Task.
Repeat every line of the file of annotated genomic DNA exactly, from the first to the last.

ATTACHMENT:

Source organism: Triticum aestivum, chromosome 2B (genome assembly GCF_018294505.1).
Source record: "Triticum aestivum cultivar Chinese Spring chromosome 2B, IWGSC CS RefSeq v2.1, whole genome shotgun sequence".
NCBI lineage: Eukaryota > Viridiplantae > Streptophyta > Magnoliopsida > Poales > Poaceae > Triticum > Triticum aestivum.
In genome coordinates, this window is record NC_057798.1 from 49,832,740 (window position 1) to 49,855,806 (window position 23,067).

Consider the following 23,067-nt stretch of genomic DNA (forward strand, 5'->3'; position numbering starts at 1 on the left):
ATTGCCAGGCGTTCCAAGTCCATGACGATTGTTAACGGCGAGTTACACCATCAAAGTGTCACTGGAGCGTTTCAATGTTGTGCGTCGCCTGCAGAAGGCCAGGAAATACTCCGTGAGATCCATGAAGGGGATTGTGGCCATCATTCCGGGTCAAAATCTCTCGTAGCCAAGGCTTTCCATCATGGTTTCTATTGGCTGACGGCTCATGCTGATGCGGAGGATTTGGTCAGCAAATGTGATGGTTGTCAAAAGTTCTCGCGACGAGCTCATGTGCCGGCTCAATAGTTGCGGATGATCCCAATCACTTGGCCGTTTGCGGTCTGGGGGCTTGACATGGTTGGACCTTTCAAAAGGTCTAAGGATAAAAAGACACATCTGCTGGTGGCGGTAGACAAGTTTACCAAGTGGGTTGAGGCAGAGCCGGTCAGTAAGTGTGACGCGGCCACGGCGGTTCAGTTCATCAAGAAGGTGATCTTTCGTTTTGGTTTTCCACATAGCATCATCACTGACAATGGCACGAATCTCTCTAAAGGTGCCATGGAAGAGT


Source organism: Triticum aestivum, chromosome 2B (genome assembly GCF_018294505.1).
Source record: "Triticum aestivum cultivar Chinese Spring chromosome 2B, IWGSC CS RefSeq v2.1, whole genome shotgun sequence".
NCBI lineage: Eukaryota > Viridiplantae > Streptophyta > Magnoliopsida > Poales > Poaceae > Triticum > Triticum aestivum.
In genome coordinates, this window is record NC_057798.1 from 49,832,740 (window position 1) to 49,855,806 (window position 23,067).

Consider the following 23,067-nt stretch of genomic DNA (forward strand, 5'->3'; position numbering starts at 1 on the left):
ATTGCCAGGCGTTCCAAGTCCATGACGATTGTTAACGGCGAGTTACACCATCAAAGTGTCACTGGAGCGTTTCAATGTTGTGCGTCGCCTGCAGAAGGCCAGGAAATACTCCGTGAGATCCATGAAGGGGATTGTGGCCATCATTCCGGGTCAAAATCTCTCGTAGCCAAGGCTTTCCATCATGGTTTCTATTGGCTGACGGCTCATGCTGATGCGGAGGATTTGGTCAGCAAATGTGATGGTTGTCAAAAGTTCTCGCGACGAGCTCATGTGCCGGCTCAATAGTTGCGGATGATCCCAATCACTTGGCCGTTTGCGGTCTGGGGGCTTGACATGGTTGGACCTTTCAAAAGGTCTAAGGATAAAAAGACACATCTGCTGGTGGCGGTAGACAAGTTTACCAAGTGGGTTGAGGCAGAGCCGGTCAGTAAGTGTGACGCGGCCACGGCGGTTCAGTTCATCAAGAAGGTGATCTTTCGTTTTGGTTTTCCACATAGCATCATCACTGACAATGGCACGAATCTCTCTAAAGGTGCCATGGAAGAGT